• Prepare screwpine leaves extract by blending the leaves with 3 tbsp water or substitute screwpine leaves with green coloring. In another bowl, mix the extract or colouring along with sugar, coconut milk, corn flour, rice flour, salt and eggs.
  • Stir mixture in a pot over low heat until it turns semi-solid. Remove pot from stove and mix thoroughly.
  • Once glutinous rice is cooked, transfer to an oiled cake pan.
  • Pour cooked custard mixture onto compacted glutinous rice. Steam for about 50 minutes to an hour. Allow the dessert to cool to at room temperature before cutting into smaller pieces.

A simple dish made with prawn, curry leaves and some basic ingredients.

Curry leaves are very aromatic and have a unique flavor by itself. It is widely used in Indian cooking and nowadays in many fusion cooking in Malaysia.

Curry Leaf Prawn


200 gms Prawns
Pinch of salt
1/2 bowl of oil


3 stalks curry leaves
1 teaspoon garlic paste
1 teaspoon ginger paste
1 teaspoon chili powder
1 tablespoon oyster sauce
1 teaspoon light soya sauce

  • Marinate prawn with salt for 10 mins.
  • Heat up oil, fry curry leaves and transfer to a plate.
  • Fry prawns till light brown and transfer to a plate.
  • Saute ginger, garlic, chili powder, oyster sauce, light soya sauce and add the fried prawns, curry leaves and cook for 1 mins.



Keep those recipes coming, @Sha_S.


Is it possible to freeze fresh curry leaves?

KUIH LAPIS is a traditional Asian dessert popular in Malaysia. It is usually prepared as a layered cake.


300gms tapioca flour

100 gms rice flour

230 gm sugar

250 ml water

750ml coconut milk

Pinch of salt

1 screwpine leave

½ tsp pink colouring

Method :

  1. Mix the tapioca flour, rice flour and a pinch of salt in a bowl until well combined
  2. Boil 250ml of water with the sugar and screwpine leaves until sugar is dissolved. Remove the screwpine leaves from the syrup.
  3. Add in the coconut milk to the batter and stir till well combined.
  4. Add the dried ingredients. Mix well. Using a sieve, strain the batter to make it smooth and lump-free.
  5. Divide the batter into two equal portions.
  6. Add the pink colouring to one portion and the other portion white
  7. Lightly oil 8 x 8 inch cake pan and place it in a steaming pot for few minutes over high heat.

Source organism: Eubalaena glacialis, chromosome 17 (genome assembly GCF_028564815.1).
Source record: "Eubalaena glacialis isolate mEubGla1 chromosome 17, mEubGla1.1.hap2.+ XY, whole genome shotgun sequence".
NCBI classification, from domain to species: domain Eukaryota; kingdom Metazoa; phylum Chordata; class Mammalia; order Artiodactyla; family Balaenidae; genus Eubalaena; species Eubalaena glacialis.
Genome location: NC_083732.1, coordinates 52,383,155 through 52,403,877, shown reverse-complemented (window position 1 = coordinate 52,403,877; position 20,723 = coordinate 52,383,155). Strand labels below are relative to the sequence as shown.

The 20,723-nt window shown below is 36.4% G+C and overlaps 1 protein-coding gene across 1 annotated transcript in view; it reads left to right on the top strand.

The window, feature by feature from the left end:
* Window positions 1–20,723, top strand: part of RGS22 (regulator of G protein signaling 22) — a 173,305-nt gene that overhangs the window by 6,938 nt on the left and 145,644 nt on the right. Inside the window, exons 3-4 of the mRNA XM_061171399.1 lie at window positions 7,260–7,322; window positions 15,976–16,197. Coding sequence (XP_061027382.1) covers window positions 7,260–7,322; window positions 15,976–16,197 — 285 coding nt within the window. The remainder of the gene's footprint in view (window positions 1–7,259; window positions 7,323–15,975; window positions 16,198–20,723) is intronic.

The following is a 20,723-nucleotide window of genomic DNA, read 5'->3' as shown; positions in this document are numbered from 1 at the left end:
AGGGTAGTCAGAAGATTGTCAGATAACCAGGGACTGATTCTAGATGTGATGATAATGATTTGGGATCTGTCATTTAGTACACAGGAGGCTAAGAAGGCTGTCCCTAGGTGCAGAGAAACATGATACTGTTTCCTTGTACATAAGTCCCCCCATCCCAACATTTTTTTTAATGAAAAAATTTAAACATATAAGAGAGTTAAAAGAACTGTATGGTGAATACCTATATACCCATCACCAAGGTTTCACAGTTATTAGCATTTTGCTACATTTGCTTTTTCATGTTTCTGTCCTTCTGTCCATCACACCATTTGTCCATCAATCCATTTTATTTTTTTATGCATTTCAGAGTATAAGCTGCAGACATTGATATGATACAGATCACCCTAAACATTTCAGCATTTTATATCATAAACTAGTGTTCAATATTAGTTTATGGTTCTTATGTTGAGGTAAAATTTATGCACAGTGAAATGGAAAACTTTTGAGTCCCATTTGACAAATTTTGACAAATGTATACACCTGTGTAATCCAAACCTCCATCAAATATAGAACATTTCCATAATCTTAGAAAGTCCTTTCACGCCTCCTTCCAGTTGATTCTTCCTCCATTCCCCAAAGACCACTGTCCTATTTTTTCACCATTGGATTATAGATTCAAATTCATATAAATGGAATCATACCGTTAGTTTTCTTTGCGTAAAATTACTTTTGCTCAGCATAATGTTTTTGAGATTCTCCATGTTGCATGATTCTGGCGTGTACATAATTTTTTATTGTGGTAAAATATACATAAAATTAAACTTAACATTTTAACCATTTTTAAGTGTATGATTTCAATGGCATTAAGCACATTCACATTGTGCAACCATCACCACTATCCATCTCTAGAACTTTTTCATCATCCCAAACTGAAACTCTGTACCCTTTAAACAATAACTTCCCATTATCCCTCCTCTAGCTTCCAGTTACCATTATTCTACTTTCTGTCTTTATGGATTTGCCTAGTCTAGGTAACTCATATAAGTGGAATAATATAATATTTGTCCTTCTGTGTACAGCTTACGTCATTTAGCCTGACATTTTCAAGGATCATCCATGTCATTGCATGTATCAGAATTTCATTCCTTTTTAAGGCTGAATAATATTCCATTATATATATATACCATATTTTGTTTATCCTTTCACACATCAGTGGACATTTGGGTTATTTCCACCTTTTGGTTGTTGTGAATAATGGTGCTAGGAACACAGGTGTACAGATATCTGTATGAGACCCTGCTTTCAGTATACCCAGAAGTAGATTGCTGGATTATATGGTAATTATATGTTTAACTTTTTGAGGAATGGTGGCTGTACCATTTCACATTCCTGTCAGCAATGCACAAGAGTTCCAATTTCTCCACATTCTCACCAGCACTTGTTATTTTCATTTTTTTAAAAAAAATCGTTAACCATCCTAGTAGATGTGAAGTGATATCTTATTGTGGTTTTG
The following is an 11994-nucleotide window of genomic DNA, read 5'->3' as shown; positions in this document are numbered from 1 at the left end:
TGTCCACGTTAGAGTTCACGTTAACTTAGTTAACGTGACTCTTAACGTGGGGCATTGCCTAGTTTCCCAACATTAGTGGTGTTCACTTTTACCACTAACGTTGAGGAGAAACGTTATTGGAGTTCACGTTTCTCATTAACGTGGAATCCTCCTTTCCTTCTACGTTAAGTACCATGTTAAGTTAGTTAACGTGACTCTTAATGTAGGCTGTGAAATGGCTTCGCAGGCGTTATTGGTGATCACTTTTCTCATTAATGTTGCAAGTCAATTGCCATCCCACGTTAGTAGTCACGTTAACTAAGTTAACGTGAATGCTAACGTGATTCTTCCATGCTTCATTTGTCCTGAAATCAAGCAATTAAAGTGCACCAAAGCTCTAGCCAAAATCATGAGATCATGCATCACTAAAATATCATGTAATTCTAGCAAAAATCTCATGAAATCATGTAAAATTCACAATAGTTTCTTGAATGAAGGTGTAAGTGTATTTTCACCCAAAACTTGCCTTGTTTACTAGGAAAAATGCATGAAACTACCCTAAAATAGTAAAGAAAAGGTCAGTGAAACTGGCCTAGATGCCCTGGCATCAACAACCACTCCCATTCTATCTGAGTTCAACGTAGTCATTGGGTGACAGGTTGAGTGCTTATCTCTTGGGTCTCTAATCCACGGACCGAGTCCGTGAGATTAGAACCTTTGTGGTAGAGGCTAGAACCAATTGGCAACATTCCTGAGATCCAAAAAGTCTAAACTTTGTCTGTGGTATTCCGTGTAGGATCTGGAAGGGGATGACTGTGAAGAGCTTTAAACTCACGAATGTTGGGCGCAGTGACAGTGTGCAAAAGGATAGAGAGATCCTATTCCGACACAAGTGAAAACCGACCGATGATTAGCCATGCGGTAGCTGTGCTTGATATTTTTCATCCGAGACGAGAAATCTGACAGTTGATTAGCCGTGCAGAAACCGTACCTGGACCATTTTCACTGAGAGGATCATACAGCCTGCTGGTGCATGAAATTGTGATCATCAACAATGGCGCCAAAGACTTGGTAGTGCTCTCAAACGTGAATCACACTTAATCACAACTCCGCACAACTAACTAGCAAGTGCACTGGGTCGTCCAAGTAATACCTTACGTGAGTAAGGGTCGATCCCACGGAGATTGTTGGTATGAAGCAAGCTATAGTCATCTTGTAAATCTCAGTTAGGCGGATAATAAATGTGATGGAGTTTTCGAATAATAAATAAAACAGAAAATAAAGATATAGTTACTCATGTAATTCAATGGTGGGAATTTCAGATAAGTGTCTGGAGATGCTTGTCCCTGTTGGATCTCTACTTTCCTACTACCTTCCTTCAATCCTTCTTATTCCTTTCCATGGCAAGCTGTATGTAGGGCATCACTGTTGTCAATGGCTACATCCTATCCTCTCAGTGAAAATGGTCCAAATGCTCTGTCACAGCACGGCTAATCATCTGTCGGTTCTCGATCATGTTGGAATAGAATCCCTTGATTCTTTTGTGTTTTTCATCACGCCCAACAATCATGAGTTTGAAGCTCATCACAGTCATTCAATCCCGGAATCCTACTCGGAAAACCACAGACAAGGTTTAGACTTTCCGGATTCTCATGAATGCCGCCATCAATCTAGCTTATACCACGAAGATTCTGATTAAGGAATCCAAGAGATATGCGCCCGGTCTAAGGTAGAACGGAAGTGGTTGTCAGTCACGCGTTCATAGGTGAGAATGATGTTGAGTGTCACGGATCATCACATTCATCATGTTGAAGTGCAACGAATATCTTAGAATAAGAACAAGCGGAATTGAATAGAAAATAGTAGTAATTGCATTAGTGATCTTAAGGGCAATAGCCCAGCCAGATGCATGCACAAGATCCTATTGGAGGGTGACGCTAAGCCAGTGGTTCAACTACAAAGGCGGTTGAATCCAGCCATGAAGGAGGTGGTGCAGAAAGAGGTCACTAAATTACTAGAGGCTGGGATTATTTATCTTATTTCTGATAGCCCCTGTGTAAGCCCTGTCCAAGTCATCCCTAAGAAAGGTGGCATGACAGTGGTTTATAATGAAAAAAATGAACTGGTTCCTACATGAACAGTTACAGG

8. Pour about 140ml of the white batter into the heated pan and steam for about 4 minutes or until batter is cooked.
  9. Add 140ml of pink batter on top of the first layer and steam for another 4 minutes. If you want thinner layers, reduce the amount of batter used. Repeat steps till the batter finish.
  10. Once the last layer is steamed and cooked, remove the pan from the steamer and allow it to cool completely before cutting.

Tips: The batter should not be stirred too much for best result.


Its best to store in the vegetable section of the fridge to maintain the freshness and aroma. It can last for 2 to 3 weeks.


I love Malaysian food, and sadly we only have 1 Malaysian restaurant in my area (that is now temporarily closed too). These look great - thank you so much for sharing these recipes.

You are most welcome. Try some of the recipes as in the link. Its all easy and simple. :slight_smile:

Nasi kandar is a popular food originated from the northern part of East Malaysia in a state called Penang. Nowadays, one can find it everywhere around Malaysia. There are lots and lots of variety of curries and types of food being served.

This classic Malaysian dish combines steamed rice and an assortment of different curries and vegetables like cabbage, ladies fingers and beansprouts. The rice is steamed and occasionally seasoned, and the choice of curries includes various combinations of 4 to 5 curries like fish curry, chicken curry, lamb curry, prawn curry and black gravy. Nasi Kandar is also well known for its Fish Head curry and fried chicken, fish and squids.

Today’s recipe is Fish Head curry.

The ingredients :-


500gms whole seabass fish

1 teaspoon salt

1 tablespoon ginger paste

1 tablespoon garlic paste

1/2 teaspoon turmeric powder

1 1/2 tablespoon chili powder

1 1/2 tablespoon coriander powder

1 glass water or additional water as required


1/2 cup oil

1 teaspoon mixture of mustard seeds, fenugreek & cummin

2 stalks curry leaves

1 onion chopped

1 tomato cut into 6

30gms tamarind & little water

1/2 glass coconut milk


  • Add salt, ginger & garlic paste, turmeric powder, chili powder, coriander powder and water to the fish and mix well.
  • Heat oil, fry the ladies fingers for 3 mins and transfer to a plate.
  • Add mustard, fenugreek & cumin seeds to the oil, followed by curry leaves and onion. Cook for about 2-3 mins and followed by the marinated fish. Let the fish cook for 10 mins by flipping the fish over and adding tomoatoes, tamarind juice and coconut milk subsequently.
  • Lastly add the ladies fingers to the dish.
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Thanks a lot for the recipe! Looks delicious.

Combination of curries, you mean in 1 dish?

The combinations of 4 to 5 curries are added to the steamed rice as shown in the picture. This is the speciality for Nasi Kandar.